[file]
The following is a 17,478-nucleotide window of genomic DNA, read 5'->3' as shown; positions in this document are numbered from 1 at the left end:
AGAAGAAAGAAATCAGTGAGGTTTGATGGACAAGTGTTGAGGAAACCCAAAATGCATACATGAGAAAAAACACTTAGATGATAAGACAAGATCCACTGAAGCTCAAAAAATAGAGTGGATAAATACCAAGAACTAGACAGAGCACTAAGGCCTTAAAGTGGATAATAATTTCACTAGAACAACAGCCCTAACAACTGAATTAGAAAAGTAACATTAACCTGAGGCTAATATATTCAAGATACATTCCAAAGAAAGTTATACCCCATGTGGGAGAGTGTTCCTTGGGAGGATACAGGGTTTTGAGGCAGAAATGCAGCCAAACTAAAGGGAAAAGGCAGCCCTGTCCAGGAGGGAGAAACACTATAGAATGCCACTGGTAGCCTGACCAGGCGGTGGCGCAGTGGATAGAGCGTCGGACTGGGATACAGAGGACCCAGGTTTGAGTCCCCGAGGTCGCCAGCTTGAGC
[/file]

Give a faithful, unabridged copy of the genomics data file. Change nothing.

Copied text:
The following is a 17,478-nucleotide window of genomic DNA, read 5'->3' as shown; positions in this document are numbered from 1 at the left end:
AGAAGAAAGAAATCAGTGAGGTTTGATGGACAAGTGTTGAGGAAACCCAAAATGCATACATGAGAAAAAACACTTAGATGATAAGACAAGATCCACTGAAGCTCAAAAAATAGAGTGGATAAATACCAAGAACTAGACAGAGCACTAAGGCCTTAAAGTGGATAATAATTTCACTAGAACAACAGCCCTAACAACTGAATTAGAAAAGTAACATTAACCTGAGGCTAATATATTCAAGATACATTCCAAAGAAAGTTATACCCCATGTGGGAGAGTGTTCCTTGGGAGGATACAGGGTTTTGAGGCAGAAATGCAGCCAAACTAAAGGGAAAAGGCAGCCCTGTCCAGGAGGGAGAAACACTATAGAATGCCACTGGTAGCCTGACCAGGCGGTGGCGCAGTGGATAGAGCGTCGGACTGGGATACAGAGGACCCAGGTTTGAGTCCCCGAGGTCGCCAGCTTGAGC